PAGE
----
GUADALAJARA, Mexico – In Mozambique, a country where the burden of HIV and tuberculosis coinfection is high, a community-based organization is bringing services home in an effort to protect people living with HIV from dying of tuberculosis.
Working with local health care facilities, and community-based counselors, ADPP works to identify household contacts and sexual partners of people living with HIV and to provide HIV counseling and testing and TB screening, prevention and treatment services, Dr. Sugata Mukhopadhyay said during an Oct. 13 session here.
Using mobile technology, the counselors communicate directly with the health providers to learn test results and care needs and provide follow-up support for TB treatment, TB preventive therapy, and/or new initiation of antiretroviral therapy.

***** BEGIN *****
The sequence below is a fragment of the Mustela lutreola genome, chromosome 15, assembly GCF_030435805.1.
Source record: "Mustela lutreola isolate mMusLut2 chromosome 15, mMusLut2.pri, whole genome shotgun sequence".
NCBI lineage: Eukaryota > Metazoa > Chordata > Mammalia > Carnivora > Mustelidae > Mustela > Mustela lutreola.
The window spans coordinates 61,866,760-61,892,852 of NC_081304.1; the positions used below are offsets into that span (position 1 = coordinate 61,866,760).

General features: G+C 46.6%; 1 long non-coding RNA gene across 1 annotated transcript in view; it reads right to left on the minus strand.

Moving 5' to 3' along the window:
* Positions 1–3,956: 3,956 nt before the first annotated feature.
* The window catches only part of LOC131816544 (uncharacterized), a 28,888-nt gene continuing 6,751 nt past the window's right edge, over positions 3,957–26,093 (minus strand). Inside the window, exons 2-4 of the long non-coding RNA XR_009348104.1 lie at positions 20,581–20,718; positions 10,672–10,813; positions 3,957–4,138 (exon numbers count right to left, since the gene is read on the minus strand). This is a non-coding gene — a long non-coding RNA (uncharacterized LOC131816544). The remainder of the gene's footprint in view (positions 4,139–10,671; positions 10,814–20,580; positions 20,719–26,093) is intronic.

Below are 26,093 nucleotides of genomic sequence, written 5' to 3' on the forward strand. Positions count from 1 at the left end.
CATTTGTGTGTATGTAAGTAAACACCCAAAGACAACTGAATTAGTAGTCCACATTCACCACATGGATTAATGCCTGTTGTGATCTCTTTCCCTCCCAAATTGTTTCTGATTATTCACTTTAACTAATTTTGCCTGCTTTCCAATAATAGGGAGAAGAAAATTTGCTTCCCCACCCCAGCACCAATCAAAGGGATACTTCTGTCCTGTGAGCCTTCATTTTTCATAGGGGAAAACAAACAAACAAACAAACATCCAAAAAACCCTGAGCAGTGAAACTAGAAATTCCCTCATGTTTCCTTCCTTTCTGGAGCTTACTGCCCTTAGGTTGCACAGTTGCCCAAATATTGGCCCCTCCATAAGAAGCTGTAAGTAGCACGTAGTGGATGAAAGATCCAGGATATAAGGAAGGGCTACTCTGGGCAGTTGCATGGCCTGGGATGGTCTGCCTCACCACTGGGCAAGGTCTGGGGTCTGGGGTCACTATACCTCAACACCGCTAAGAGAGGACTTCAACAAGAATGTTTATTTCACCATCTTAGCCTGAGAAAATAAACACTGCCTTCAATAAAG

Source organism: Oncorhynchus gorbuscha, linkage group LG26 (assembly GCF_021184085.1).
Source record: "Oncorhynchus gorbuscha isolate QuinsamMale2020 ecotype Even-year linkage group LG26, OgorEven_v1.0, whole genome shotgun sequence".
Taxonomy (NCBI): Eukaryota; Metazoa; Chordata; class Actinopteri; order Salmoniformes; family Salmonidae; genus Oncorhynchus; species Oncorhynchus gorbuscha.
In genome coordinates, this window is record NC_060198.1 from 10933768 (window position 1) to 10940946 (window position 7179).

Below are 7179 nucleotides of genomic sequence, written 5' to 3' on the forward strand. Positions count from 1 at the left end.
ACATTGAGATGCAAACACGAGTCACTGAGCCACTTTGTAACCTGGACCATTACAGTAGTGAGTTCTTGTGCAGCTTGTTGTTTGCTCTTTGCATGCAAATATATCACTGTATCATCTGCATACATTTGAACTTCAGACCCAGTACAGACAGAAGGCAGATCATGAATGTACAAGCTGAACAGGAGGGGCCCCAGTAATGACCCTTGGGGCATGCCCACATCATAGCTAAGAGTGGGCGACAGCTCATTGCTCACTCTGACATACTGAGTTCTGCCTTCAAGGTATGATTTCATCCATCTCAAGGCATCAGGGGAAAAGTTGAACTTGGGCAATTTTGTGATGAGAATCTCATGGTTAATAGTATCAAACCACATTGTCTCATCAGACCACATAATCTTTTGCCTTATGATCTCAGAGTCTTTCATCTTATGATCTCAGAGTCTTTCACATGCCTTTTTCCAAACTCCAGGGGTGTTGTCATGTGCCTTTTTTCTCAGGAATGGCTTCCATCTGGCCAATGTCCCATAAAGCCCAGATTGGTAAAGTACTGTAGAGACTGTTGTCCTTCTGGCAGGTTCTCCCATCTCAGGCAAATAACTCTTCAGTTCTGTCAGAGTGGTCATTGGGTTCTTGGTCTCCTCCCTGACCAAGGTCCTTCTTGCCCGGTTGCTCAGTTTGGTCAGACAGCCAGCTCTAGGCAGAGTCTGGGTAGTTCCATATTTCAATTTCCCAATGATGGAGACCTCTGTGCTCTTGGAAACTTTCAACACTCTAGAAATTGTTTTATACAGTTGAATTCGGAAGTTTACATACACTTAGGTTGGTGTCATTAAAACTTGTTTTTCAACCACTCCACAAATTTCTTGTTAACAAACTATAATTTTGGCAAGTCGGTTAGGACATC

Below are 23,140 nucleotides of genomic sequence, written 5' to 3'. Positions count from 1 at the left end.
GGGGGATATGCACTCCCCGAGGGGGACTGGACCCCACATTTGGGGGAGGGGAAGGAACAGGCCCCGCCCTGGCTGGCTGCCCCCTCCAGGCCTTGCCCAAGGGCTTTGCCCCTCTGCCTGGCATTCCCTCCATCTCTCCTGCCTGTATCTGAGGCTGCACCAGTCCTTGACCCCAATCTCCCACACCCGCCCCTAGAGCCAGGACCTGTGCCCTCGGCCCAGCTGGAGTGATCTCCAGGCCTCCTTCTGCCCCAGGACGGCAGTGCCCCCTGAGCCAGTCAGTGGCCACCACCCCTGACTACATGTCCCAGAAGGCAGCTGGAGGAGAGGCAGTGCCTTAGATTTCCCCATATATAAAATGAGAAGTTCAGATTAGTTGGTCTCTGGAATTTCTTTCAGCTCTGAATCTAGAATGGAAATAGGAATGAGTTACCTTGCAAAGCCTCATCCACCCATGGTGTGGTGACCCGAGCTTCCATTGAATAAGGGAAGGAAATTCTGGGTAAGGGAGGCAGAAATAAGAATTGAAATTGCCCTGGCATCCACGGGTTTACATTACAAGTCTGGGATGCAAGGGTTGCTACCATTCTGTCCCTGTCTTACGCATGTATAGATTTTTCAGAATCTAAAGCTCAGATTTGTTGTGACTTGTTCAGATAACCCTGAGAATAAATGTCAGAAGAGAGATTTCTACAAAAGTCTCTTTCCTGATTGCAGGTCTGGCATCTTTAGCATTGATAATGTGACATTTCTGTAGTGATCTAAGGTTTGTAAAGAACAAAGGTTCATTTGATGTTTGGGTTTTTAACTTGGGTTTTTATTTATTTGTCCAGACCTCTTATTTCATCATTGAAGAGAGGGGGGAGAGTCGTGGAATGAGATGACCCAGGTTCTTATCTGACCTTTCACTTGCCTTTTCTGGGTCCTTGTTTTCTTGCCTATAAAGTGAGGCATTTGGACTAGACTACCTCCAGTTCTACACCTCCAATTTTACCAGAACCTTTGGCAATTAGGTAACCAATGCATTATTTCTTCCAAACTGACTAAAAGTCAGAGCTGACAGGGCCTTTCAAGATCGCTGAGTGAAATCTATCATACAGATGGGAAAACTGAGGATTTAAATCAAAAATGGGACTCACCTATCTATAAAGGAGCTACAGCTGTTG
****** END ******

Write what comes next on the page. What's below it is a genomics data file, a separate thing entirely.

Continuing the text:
Counselors provide services and support to family members as well as patients, including TB education, Mukhopadhyay said.
The project counselors work with TB patients to create support groups, either a “duo” that includes the patient and a family member, or a “trio” with the patient, a family member and a community member. The project provides a supportive environment for people with HIV already linked to care while also identifying other household members in need of HIV and TB services.
While social stigmas continue to challenge reaching sexual partners outside of patients’ homes and families, the intervention has shown itself effective in finding a largely neglected population, Mukhopadhyay said.
“Tracking HIV index cases and their household members is a good way to reach larger number of children.”